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Re^2: strict, scope, my and foreach - not behaving as expected

by wolv (Pilgrim)
on Jun 09, 2004 at 13:18 UTC ( [id://362722]=note: print w/replies, xml ) Need Help??


in reply to Re: strict, scope, my and foreach - not behaving as expected
in thread strict, scope, my and foreach - not behaving as expected

Modifying the program is not inherently harmful, and in my opinion, modifying code that does not run under strict is usually a good idea. Not that all programs should be made to run under strict, but the fact is that it prevents a lot of subtle bugs that might not come up in normal debugging at all.

As to the problem in the original question, I'd like to ask 'why' too; why make the iteration variable global? Call-by-value is really not that expensive, and if you feel it is, use $_[0].

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Re: strict, scope, my and foreach - not behaving as expected
by Abigail-II (Bishop) on Jun 09, 2004 at 14:10 UTC
    Modifying the program is not inherently harmful,
    Not inherently harmful? I'd say a large percentage of bugs in programs comes from the fact someone modified the program. That's my point. If something is not broken, don't fix it.
    but the fact is that it prevents a lot of subtle bugs that might not come up in normal debugging at all.
    It was given that the program was working. I assume that the OP doesn't mean "it has bugs" when he writes "working".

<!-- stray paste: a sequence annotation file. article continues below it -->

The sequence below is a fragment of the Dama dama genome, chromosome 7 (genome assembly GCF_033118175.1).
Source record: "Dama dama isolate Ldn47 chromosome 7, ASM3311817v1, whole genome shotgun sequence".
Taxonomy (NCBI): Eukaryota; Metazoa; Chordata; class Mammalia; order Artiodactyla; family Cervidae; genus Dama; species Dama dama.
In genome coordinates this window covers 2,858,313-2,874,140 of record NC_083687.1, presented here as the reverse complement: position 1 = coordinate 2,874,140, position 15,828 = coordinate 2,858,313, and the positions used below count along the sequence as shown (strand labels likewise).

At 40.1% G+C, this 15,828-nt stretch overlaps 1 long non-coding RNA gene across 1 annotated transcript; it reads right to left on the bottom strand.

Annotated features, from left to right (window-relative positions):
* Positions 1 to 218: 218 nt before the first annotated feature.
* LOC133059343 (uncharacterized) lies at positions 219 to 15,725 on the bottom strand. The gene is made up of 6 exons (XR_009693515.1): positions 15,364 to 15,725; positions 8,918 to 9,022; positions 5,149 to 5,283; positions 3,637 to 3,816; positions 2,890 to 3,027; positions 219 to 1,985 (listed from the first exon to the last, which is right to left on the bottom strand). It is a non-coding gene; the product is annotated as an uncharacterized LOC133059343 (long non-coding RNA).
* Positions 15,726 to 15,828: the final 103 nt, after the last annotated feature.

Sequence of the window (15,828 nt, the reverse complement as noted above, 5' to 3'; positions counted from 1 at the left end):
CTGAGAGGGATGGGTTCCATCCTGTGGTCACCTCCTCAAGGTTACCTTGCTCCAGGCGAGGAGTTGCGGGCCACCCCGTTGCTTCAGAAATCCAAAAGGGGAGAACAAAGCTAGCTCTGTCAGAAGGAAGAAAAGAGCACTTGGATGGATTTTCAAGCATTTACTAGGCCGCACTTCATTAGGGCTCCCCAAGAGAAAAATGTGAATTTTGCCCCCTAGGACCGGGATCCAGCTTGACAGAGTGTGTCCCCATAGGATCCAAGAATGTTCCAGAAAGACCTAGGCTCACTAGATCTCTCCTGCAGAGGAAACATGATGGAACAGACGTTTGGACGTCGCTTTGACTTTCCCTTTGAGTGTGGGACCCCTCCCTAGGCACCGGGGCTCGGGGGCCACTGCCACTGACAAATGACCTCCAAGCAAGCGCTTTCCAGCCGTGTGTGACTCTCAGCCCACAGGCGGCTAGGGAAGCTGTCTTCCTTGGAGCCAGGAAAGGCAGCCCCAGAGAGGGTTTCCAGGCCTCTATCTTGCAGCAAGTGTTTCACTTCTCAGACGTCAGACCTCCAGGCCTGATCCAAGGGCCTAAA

Adding strictness on a working program is a bit like rebuilding the Egyptian pyramids because originally the construction workers weren't wearing safety harnesses.

    Abigail

      The difference is no one is going to be adding on to the pyramids and even if they did the proper equipment could be used for the additional construction.

      New functionality may need to be added to the existing program, strict can help in that department but you would need it for the entire program. Plus just becase a program works doesn't mean it doesn't have bugs that could be caught by adding strict

      Everyone would be much better off if coders stopped writting code that "works" and instead started writting code that works well, scales, and is easy to maintain. Of course, since we are talking about humans, that's not too likely to happen soon :)

        Yeah, the keyword here being additional construction. The OP wasn't talking about extending a program. He was adding strict for the sake of adding strict.
        New functionality may need to be added to the existing program
        Yes, but why spend time now for something that may not happen? It's not that if a program remains stable for another year, that you have to hit the keyboard harder if you are going to add strict in a year, when you do modify the program.
        strict can help in that department but you would need it for the entire program.
        Sillyness. use strict is lexically scoped.
        Everyone would be much better off if coders stopped writting code that "works" and instead started writting code that works well, scales, and is easy to maintain.
        Totally beside the point. The program has already been written. Besides, just slapping a 'use strict' on the program isn't magical wand. Writing easy to maintain programs that scale well takes a lot more than slapping 'use strict' on the program. In fact, there isn't much relation between them.

        Abigail

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